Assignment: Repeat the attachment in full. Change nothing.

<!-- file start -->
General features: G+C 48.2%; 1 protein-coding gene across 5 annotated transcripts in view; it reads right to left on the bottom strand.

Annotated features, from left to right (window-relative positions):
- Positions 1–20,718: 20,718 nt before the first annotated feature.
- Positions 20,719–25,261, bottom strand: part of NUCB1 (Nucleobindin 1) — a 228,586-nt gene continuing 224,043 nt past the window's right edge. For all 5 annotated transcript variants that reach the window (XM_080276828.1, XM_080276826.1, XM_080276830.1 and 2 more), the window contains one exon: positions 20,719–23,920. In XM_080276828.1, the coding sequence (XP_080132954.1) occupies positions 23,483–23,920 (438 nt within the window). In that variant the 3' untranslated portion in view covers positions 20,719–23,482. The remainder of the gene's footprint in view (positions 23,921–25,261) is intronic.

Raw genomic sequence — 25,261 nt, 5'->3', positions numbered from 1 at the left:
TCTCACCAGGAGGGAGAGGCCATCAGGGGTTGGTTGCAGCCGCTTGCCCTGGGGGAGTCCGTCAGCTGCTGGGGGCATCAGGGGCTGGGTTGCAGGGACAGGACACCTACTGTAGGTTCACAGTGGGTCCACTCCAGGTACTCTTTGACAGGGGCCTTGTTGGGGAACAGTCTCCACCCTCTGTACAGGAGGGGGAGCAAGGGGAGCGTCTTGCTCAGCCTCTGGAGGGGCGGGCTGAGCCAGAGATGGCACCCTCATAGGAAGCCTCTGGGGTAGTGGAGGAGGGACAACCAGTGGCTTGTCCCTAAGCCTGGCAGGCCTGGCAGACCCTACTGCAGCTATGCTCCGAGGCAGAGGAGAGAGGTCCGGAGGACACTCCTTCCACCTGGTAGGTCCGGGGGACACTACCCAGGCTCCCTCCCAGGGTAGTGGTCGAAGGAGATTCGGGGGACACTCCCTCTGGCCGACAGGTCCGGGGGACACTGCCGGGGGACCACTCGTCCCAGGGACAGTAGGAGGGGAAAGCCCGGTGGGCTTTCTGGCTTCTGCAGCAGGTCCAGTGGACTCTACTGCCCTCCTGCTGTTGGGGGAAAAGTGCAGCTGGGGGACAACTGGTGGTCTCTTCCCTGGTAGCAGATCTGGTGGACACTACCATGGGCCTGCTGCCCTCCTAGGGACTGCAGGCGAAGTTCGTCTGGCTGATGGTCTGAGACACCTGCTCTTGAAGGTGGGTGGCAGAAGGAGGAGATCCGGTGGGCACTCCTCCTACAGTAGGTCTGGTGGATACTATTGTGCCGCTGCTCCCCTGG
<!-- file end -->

General features: G+C 48.2%; 1 protein-coding gene across 5 annotated transcripts in view; it reads right to left on the bottom strand.

Annotated features, from left to right (window-relative positions):
- Positions 1–20,718: 20,718 nt before the first annotated feature.
- Positions 20,719–25,261, bottom strand: part of NUCB1 (Nucleobindin 1) — a 228,586-nt gene continuing 224,043 nt past the window's right edge. For all 5 annotated transcript variants that reach the window (XM_080276828.1, XM_080276826.1, XM_080276830.1 and 2 more), the window contains one exon: positions 20,719–23,920. In XM_080276828.1, the coding sequence (XP_080132954.1) occupies positions 23,483–23,920 (438 nt within the window). In that variant the 3' untranslated portion in view covers positions 20,719–23,482. The remainder of the gene's footprint in view (positions 23,921–25,261) is intronic.

Raw genomic sequence — 25,261 nt, 5'->3', positions numbered from 1 at the left:
TCTCACCAGGAGGGAGAGGCCATCAGGGGTTGGTTGCAGCCGCTTGCCCTGGGGGAGTCCGTCAGCTGCTGGGGGCATCAGGGGCTGGGTTGCAGGGACAGGACACCTACTGTAGGTTCACAGTGGGTCCACTCCAGGTACTCTTTGACAGGGGCCTTGTTGGGGAACAGTCTCCACCCTCTGTACAGGAGGGGGAGCAAGGGGAGCGTCTTGCTCAGCCTCTGGAGGGGCGGGCTGAGCCAGAGATGGCACCCTCATAGGAAGCCTCTGGGGTAGTGGAGGAGGGACAACCAGTGGCTTGTCCCTAAGCCTGGCAGGCCTGGCAGACCCTACTGCAGCTATGCTCCGAGGCAGAGGAGAGAGGTCCGGAGGACACTCCTTCCACCTGGTAGGTCCGGGGGACACTACCCAGGCTCCCTCCCAGGGTAGTGGTCGAAGGAGATTCGGGGGACACTCCCTCTGGCCGACAGGTCCGGGGGACACTGCCGGGGGACCACTCGTCCCAGGGACAGTAGGAGGGGAAAGCCCGGTGGGCTTTCTGGCTTCTGCAGCAGGTCCAGTGGACTCTACTGCCCTCCTGCTGTTGGGGGAAAAGTGCAGCTGGGGGACAACTGGTGGTCTCTTCCCTGGTAGCAGATCTGGTGGACACTACCATGGGCCTGCTGCCCTCCTAGGGACTGCAGGCGAAGTTCGTCTGGCTGATGGTCTGAGACACCTGCTCTTGAAGGTGGGTGGCAGAAGGAGGAGATCCGGTGGGCACTCCTCCTACAGTAGGTCTGGTGGATACTATTGTGCCGCTGCTCCCCTGG